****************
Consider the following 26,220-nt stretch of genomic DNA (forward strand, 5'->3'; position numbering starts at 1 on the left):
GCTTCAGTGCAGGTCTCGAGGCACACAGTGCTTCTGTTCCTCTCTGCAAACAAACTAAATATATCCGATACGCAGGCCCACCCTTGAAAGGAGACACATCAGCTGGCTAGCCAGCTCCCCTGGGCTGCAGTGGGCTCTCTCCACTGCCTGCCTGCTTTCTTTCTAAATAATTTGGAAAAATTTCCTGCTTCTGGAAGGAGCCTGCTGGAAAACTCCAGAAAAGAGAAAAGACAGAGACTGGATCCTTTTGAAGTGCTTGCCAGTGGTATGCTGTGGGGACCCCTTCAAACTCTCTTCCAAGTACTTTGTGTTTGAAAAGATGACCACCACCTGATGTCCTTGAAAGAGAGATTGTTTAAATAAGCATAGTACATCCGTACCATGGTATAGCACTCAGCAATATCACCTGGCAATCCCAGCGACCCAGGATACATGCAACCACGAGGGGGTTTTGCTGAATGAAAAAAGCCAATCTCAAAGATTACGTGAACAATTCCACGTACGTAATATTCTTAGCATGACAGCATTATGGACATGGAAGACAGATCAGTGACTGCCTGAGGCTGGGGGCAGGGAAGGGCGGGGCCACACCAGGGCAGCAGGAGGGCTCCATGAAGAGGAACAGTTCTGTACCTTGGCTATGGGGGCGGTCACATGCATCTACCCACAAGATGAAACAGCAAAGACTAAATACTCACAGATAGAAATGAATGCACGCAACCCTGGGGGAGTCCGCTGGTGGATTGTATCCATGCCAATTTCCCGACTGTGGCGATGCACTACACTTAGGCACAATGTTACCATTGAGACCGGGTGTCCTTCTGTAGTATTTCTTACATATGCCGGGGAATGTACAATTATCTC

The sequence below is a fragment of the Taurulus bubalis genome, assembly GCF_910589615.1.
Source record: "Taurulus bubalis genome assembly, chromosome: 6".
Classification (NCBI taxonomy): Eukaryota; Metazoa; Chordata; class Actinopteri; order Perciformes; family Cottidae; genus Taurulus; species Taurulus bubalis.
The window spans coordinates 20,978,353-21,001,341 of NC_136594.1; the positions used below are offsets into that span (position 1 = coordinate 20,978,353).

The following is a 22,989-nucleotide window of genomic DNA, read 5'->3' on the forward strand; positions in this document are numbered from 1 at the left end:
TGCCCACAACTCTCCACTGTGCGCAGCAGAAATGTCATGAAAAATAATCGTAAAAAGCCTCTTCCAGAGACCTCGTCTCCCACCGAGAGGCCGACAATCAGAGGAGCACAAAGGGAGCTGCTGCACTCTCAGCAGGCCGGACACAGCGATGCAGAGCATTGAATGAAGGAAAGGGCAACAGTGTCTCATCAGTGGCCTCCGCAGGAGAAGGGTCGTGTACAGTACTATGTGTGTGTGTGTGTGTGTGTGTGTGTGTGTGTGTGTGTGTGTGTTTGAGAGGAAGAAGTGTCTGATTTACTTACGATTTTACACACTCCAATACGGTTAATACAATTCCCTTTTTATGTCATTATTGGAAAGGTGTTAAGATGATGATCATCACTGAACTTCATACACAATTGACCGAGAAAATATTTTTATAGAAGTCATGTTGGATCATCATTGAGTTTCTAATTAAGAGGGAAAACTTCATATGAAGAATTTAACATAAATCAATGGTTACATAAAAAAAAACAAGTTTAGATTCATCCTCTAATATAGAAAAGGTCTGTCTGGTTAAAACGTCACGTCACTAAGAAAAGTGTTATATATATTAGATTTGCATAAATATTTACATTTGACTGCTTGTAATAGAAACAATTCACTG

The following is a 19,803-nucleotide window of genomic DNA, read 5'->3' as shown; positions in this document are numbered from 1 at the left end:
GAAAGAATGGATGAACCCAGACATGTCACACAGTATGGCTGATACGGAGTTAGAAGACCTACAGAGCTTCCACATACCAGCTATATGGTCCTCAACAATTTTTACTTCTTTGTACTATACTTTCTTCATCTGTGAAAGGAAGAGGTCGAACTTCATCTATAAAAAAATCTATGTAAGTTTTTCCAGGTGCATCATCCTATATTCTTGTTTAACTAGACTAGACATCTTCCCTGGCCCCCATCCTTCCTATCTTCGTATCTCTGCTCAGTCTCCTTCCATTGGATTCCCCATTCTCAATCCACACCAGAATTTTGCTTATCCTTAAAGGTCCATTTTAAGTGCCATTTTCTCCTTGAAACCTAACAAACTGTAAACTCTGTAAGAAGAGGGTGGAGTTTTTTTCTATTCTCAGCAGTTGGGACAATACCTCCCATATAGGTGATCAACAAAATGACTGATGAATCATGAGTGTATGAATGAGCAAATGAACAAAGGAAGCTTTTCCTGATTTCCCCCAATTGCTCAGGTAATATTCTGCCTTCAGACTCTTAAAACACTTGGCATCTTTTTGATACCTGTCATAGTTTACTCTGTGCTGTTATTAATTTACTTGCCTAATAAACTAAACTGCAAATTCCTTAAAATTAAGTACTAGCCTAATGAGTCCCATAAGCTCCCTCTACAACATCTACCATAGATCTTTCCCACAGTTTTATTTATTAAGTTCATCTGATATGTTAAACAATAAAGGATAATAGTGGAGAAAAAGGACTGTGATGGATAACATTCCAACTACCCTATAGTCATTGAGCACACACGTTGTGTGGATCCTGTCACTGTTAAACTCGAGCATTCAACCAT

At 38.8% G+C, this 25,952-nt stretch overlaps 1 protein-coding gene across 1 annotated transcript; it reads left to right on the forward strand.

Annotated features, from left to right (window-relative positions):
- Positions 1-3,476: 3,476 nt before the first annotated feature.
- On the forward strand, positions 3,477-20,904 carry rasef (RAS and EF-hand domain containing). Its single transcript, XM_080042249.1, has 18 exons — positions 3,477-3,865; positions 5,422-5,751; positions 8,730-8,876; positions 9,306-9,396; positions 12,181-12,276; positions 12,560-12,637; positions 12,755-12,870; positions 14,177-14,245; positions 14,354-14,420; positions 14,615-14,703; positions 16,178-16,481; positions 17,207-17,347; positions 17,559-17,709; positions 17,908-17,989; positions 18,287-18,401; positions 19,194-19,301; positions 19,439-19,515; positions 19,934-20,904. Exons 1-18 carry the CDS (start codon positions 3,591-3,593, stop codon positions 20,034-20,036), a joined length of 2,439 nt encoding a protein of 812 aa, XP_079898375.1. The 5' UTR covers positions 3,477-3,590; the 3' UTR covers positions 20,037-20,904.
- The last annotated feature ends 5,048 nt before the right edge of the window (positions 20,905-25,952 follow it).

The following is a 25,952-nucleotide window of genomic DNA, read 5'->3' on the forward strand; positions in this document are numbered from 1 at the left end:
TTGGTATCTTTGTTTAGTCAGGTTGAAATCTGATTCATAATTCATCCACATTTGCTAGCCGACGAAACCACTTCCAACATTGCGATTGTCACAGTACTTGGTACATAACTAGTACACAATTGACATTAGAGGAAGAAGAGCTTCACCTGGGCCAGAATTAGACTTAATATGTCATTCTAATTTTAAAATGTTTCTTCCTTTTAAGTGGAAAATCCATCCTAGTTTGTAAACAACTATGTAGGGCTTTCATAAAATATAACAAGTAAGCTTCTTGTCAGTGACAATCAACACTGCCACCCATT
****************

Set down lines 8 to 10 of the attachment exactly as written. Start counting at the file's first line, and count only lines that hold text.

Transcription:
TGCCCACAACTCTCCACTGTGCGCAGCAGAAATGTCATGAAAAATAATCGTAAAAAGCCTCTTCCAGAGACCTCGTCTCCCACCGAGAGGCCGACAATCAGAGGAGCACAAAGGGAGCTGCTGCACTCTCAGCAGGCCGGACACAGCGATGCAGAGCATTGAATGAAGGAAAGGGCAACAGTGTCTCATCAGTGGCCTCCGCAGGAGAAGGGTCGTGTACAGTACTATGTGTGTGTGTGTGTGTGTGTGTGTGTGTGTGTGTGTGTGTGTGTTTGAGAGGAAGAAGTGTCTGATTTACTTACGATTTTACACACTCCAATACGGTTAATACAATTCCCTTTTTATGTCATTATTGGAAAGGTGTTAAGATGATGATCATCACTGAACTTCATACACAATTGACCGAGAAAATATTTTTATAGAAGTCATGTTGGATCATCATTGAGTTTCTAATTAAGAGGGAAAACTTCATATGAAGAATTTAACATAAATCAATGGTTACATAAAAAAAAACAAGTTTAGATTCATCCTCTAATATAGAAAAGGTCTGTCTGGTTAAAACGTCACGTCACTAAGAAAAGTGTTATATATATTAGATTTGCATAAATATTTACATTTGACTGCTTGTAATAGAAACAATTCACTG

The following is a 19,803-nucleotide window of genomic DNA, read 5'->3' as shown; positions in this document are numbered from 1 at the left end:
GAAAGAATGGATGAACCCAGACATGTCACACAGTATGGCTGATACGGAGTTAGAAGACCTACAGAGCTTCCACATACCAGCTATATGGTCCTCAACAATTTTTACTTCTTTGTACTATACTTTCTTCATCTGTGAAAGGAAGAGGTCGAACTTCATCTATAAAAAAATCTATGTAAGTTTTTCCAGGTGCATCATCCTATATTCTTGTTTAACTAGACTAGACATCTTCCCTGGCCCCCATCCTTCCTATCTTCGTATCTCTGCTCAGTCTCCTTCCATTGGATTCCCCATTCTCAATCCACACCAGAATTTTGCTTATCCTTAAAGGTCCATTTTAAGTGCCATTTTCTCCTTGAAACCTAACAAACTGTAAACTCTGTAAGAAGAGGGTGGAGTTTTTTTCTATTCTCAGCAGTTGGGACAATACCTCCCATATAGGTGATCAACAAAATGACTGATGAATCATGAGTGTATGAATGAGCAAATGAACAAAGGAAGCTTTTCCTGATTTCCCCCAATTGCTCAGGTAATATTCTGCCTTCAGACTCTTAAAACACTTGGCATCTTTTTGATACCTGTCATAGTTTACTCTGTGCTGTTATTAATTTACTTGCCTAATAAACTAAACTGCAAATTCCTTAAAATTAAGTACTAGCCTAATGAGTCCCATAAGCTCCCTCTACAACATCTACCATAGATCTTTCCCACAGTTTTATTTATTAAGTTCATCTGATATGTTAAACAATAAAGGATAATAGTGGAGAAAAAGGACTGTGATGGATAACATTCCAACTACCCTATAGTCATTGAGCACACACGTTGTGTGGATCCTGTCACTGTTAAACTCGAGCATTCAACCAT